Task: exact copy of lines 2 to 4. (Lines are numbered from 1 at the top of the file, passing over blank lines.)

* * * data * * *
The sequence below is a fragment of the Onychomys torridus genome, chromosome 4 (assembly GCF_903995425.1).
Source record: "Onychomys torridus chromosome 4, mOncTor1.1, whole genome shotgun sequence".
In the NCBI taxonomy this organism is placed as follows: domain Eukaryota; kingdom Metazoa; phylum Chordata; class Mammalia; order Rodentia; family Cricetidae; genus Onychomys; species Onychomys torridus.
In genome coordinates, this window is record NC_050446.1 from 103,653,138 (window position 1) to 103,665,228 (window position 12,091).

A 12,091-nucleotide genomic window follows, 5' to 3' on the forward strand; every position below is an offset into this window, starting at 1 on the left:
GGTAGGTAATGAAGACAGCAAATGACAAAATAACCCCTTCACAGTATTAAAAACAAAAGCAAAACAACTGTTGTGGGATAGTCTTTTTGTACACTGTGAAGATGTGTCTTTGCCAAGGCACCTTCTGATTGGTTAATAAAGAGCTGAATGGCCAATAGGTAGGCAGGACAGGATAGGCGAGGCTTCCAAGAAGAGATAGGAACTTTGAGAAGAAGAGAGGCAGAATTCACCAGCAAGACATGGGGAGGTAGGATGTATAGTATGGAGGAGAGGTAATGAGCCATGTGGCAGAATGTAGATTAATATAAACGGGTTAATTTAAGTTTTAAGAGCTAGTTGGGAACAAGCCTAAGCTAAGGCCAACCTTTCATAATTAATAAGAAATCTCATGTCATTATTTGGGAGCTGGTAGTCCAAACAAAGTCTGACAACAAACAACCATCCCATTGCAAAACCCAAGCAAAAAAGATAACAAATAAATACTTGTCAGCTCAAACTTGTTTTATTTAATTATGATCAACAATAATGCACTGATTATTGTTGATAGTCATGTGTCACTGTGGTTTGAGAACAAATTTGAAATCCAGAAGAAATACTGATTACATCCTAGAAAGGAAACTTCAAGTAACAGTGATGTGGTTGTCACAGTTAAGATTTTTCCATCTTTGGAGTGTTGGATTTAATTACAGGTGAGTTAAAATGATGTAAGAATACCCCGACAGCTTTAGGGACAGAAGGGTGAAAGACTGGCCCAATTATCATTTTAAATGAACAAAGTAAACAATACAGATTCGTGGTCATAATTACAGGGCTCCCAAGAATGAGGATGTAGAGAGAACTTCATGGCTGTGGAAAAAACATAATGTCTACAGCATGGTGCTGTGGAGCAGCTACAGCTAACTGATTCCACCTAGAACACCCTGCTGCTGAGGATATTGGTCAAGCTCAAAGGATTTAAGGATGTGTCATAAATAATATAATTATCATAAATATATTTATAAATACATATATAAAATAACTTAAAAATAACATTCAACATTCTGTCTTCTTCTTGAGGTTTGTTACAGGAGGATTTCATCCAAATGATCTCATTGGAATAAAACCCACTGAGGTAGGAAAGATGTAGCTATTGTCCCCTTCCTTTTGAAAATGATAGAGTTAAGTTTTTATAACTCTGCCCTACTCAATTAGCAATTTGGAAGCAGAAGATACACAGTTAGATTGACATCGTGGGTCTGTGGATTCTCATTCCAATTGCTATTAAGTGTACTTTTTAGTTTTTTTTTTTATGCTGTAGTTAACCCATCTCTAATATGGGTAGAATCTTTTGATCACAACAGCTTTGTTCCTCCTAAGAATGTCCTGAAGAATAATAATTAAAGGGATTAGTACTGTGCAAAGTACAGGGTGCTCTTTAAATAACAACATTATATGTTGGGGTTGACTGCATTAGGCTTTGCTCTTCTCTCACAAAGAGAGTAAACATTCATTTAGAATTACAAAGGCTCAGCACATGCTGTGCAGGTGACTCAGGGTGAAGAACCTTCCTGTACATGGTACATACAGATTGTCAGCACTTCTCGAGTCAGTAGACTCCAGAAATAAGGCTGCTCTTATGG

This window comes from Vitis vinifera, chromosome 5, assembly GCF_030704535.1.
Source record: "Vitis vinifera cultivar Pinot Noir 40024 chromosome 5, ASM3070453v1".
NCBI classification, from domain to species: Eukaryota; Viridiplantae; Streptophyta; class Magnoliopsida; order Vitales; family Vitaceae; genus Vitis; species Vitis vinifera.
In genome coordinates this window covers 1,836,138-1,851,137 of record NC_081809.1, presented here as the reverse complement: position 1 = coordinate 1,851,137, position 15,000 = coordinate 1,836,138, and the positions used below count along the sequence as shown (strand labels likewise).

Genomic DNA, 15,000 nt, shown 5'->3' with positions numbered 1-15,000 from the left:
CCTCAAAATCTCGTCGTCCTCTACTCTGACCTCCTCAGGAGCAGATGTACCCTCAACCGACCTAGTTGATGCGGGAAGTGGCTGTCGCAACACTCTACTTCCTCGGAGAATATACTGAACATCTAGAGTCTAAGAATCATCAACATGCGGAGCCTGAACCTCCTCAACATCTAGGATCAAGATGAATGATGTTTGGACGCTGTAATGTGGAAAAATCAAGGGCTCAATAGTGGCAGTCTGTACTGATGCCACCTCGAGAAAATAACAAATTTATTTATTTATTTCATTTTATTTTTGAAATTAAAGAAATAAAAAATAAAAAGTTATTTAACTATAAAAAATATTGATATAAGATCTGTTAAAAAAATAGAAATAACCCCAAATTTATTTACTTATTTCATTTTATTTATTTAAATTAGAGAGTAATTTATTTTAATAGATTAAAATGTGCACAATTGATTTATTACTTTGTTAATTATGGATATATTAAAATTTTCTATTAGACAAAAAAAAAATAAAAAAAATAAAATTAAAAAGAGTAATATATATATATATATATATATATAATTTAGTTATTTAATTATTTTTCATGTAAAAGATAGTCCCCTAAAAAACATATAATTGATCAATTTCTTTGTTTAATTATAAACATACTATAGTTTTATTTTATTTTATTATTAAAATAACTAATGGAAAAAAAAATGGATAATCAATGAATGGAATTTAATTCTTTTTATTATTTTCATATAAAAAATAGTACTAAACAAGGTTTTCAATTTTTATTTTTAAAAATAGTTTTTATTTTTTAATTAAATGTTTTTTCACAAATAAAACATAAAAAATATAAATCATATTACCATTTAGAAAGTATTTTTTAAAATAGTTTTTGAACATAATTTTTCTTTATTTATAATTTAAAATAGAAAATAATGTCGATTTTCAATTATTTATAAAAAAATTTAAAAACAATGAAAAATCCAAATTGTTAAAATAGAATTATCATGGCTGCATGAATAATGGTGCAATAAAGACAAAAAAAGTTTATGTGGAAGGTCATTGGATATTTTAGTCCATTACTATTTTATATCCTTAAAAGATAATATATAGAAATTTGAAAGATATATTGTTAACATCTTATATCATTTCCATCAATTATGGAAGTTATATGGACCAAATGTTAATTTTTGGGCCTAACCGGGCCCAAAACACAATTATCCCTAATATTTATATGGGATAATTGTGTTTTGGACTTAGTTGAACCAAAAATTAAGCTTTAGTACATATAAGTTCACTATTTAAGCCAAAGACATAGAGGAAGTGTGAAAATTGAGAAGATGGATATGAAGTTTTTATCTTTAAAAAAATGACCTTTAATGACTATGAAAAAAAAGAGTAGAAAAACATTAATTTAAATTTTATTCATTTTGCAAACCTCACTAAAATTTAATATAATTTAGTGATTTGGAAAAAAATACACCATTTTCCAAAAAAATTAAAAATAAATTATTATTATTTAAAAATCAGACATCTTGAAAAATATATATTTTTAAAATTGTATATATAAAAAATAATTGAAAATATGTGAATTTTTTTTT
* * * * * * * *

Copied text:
Source record: "Onychomys torridus chromosome 4, mOncTor1.1, whole genome shotgun sequence".
In the NCBI taxonomy this organism is placed as follows: domain Eukaryota; kingdom Metazoa; phylum Chordata; class Mammalia; order Rodentia; family Cricetidae; genus Onychomys; species Onychomys torridus.
In genome coordinates, this window is record NC_050446.1 from 103,653,138 (window position 1) to 103,665,228 (window position 12,091).